The holiday shopping season is in full swing, despite supply chain disruptions, inflation, and the new COVID-19 omicron variant. So, how is it going? Results from Black Friday and Cyber Monday point to changes in customer behavior and customer experience that are reshaping the retail holiday season for years to come. Customer experience experts also provided tips on what retailers can do to overcome those challenges and make the most of the holidays and beyond.
Holiday shopping started even earlier
Retailers rolled out their holiday marketing just as Halloween wrapped up—some even earlier than that—as many consumers got a head start on their holiday shopping. Holiday creep existed even before the pandemic. But this year, news about supply chain issues and inventory shortages added new urgency to an early start.
Retailers launched deals and other offers in October and early November, with nearly half (49%) of shoppers saying they took advantage of early holiday sales or promotions before Thanksgiving this year, reported the National Retail Federation. “Over the last few years consumers have shifted their holiday shopping plans to start earlier in the season,” said NRF President and CEO Matthew Shay in a statement.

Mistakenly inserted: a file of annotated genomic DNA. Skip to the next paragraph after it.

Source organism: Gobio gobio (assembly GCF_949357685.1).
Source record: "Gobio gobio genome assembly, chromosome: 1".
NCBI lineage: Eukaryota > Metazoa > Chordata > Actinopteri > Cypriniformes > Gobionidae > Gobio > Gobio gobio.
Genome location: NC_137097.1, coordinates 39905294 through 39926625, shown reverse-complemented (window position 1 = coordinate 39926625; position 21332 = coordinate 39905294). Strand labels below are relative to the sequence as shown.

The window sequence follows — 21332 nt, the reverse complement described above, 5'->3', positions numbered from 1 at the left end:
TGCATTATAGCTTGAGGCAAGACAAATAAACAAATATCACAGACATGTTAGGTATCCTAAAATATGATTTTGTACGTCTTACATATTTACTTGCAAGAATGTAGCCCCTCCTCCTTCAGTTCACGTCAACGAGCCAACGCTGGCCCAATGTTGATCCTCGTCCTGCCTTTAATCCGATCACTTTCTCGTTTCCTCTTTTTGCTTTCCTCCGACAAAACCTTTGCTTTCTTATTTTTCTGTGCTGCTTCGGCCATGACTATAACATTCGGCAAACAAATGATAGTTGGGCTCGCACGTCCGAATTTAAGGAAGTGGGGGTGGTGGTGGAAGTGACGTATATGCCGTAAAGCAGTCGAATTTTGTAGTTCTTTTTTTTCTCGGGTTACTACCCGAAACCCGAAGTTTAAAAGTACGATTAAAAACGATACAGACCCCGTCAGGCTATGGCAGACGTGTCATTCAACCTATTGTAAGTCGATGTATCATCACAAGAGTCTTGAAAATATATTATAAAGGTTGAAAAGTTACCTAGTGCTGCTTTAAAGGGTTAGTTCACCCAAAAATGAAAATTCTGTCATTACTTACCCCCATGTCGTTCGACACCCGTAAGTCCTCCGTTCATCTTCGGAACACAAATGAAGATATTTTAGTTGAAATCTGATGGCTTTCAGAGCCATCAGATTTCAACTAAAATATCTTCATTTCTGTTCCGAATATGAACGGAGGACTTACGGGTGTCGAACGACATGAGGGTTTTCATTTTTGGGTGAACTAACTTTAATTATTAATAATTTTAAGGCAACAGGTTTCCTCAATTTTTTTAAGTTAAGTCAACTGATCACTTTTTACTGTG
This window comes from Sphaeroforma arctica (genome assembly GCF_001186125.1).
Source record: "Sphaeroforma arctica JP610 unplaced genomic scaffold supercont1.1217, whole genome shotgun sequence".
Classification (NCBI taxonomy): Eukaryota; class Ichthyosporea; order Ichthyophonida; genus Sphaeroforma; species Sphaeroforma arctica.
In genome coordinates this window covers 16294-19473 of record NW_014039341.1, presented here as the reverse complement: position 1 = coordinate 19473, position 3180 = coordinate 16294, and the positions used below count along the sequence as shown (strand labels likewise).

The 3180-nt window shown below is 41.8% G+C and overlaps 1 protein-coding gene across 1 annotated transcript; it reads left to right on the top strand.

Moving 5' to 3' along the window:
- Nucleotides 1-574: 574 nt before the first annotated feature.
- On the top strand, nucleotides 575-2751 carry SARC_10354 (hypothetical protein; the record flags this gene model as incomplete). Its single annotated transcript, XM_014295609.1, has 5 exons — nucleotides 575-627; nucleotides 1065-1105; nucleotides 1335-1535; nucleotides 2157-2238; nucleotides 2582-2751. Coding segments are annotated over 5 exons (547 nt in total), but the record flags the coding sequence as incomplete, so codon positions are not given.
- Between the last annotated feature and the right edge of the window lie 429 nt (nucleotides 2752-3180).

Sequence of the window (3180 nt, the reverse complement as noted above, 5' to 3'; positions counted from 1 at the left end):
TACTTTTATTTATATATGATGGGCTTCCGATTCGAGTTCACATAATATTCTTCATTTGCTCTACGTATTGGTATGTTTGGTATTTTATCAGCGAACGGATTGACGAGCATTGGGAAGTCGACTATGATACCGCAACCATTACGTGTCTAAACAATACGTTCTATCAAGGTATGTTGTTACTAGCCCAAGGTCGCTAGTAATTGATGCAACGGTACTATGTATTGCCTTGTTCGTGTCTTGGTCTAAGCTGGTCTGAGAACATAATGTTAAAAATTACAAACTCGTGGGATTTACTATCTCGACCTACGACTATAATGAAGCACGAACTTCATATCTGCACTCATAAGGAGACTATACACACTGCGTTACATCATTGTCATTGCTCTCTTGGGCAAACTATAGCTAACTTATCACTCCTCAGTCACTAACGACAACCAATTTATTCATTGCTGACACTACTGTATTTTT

Thanksgiving and Cyber Monday shopping declined for the second year in a row
The number of online and in-store shoppers declined for the second year in a row between Thanksgiving Day and Cyber Monday, down from 186.4 million last year to 179.8 million, according to the National Retail Federation. The decline can be attributed to a number of factors, including consumers shopping earlier, and emphasizes the reality that Thanksgiving no longer kicks off the holiday shopping season. Rather, it is more like other milestones such as Small Business Saturday, Cyber Monday, and Giving Tuesday.
Shoppers (somewhat) returned to stores
Compared to this time last year, more consumers are doing their shopping in stores. A study by digital marketing agency Adtaxi found that nearly two-thirds (64%) of respondents felt comfortable shopping in-store this holiday season, up from 50% in last year’s survey.
But while store traffic increased, it hasn’t reached pre-pandemic levels. Store traffic rose 61% on Black Friday but was down 27% from 2019, according to RetailNext. Placer, another firm that measures store traffic found similar results: visits to indoor malls increased by 83% from last year but fell by about 9% compared to 2019.
SMBs are using multiple online marketplaces to reach customers
Small businesses are deploying various methods of selling their products, especially online. A study from Data Catalyst Institute showed that 87% of SMB sellers on Amazon’s online marketplaces also sell on at least one other online marketplace, including 54% also selling on Walmart’s marketplace and 50% also selling on eBay.
The study also showed that the average SMB seller uses five different methods of selling their products, with brick and mortar (79%) and wholesale (78%) remaining the most popular, and online marketplaces (68%) and business-owned websites (68%) right behind them.
Curbside pickup persists